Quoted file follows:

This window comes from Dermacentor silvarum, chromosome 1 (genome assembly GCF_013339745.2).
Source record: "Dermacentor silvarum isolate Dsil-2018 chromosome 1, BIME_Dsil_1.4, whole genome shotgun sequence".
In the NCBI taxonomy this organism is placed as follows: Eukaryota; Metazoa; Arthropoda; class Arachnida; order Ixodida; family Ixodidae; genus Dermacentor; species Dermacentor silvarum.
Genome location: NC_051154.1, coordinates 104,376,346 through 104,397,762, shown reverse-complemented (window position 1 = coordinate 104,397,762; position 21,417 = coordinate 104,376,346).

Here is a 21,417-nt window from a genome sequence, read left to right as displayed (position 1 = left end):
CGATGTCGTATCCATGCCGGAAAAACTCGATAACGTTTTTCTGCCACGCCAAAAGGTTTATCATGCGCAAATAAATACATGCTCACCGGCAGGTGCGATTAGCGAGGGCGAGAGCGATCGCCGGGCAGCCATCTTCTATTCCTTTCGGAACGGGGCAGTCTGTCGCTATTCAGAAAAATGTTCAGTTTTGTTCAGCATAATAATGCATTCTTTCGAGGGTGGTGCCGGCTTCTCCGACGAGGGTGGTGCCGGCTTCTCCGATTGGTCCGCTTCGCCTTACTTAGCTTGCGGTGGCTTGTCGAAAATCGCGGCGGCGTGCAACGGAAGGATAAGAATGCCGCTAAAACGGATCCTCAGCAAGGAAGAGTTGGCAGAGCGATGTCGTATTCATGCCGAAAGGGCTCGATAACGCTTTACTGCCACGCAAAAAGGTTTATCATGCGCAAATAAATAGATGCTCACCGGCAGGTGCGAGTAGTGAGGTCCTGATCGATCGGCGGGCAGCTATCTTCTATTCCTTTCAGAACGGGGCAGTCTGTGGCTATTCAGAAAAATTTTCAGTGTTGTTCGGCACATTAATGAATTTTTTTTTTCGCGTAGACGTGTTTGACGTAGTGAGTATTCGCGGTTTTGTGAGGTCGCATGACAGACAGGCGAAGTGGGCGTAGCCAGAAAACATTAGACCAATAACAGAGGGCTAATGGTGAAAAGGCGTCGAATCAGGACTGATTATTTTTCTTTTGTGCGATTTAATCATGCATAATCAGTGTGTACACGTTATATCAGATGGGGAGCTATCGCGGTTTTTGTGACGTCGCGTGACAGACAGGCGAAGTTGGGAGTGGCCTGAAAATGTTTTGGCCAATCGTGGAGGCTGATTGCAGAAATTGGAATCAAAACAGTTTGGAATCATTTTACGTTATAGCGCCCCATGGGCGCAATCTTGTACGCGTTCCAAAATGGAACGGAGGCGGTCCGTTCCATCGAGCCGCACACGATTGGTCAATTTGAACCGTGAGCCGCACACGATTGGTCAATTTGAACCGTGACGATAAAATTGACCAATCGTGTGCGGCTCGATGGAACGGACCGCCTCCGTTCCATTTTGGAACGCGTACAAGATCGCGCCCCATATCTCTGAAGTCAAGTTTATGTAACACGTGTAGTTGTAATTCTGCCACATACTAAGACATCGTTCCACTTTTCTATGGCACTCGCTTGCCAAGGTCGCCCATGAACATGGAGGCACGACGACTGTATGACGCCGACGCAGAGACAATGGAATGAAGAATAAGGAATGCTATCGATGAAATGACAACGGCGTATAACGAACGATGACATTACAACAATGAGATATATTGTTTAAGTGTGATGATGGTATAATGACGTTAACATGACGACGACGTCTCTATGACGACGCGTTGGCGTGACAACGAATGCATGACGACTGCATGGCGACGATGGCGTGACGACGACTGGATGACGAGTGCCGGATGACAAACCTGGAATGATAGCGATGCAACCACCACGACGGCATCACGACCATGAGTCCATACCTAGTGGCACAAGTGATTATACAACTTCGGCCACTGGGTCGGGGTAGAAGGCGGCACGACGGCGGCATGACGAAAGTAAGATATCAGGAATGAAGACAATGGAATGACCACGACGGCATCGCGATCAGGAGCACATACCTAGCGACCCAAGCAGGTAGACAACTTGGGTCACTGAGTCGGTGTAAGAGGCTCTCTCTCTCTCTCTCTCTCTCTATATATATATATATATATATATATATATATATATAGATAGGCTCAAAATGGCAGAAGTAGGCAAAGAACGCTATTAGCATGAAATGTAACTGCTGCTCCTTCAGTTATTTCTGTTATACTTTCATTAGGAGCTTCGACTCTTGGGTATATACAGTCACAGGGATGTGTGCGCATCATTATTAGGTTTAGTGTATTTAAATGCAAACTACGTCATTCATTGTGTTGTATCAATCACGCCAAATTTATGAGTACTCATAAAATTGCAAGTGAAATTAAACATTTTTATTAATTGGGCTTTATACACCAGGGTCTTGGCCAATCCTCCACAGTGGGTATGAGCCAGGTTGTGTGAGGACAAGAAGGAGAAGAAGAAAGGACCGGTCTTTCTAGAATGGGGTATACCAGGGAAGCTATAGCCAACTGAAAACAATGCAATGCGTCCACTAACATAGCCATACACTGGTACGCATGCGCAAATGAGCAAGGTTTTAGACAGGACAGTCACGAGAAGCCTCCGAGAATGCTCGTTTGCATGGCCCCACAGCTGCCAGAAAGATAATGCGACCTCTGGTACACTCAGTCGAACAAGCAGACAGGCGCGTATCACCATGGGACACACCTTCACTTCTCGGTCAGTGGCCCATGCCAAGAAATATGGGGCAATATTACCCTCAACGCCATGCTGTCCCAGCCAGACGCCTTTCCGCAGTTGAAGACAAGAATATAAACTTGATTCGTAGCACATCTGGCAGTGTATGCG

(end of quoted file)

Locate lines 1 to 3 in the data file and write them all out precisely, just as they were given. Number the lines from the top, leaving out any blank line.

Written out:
This window comes from Dermacentor silvarum, chromosome 1 (genome assembly GCF_013339745.2).
Source record: "Dermacentor silvarum isolate Dsil-2018 chromosome 1, BIME_Dsil_1.4, whole genome shotgun sequence".
In the NCBI taxonomy this organism is placed as follows: Eukaryota; Metazoa; Arthropoda; class Arachnida; order Ixodida; family Ixodidae; genus Dermacentor; species Dermacentor silvarum.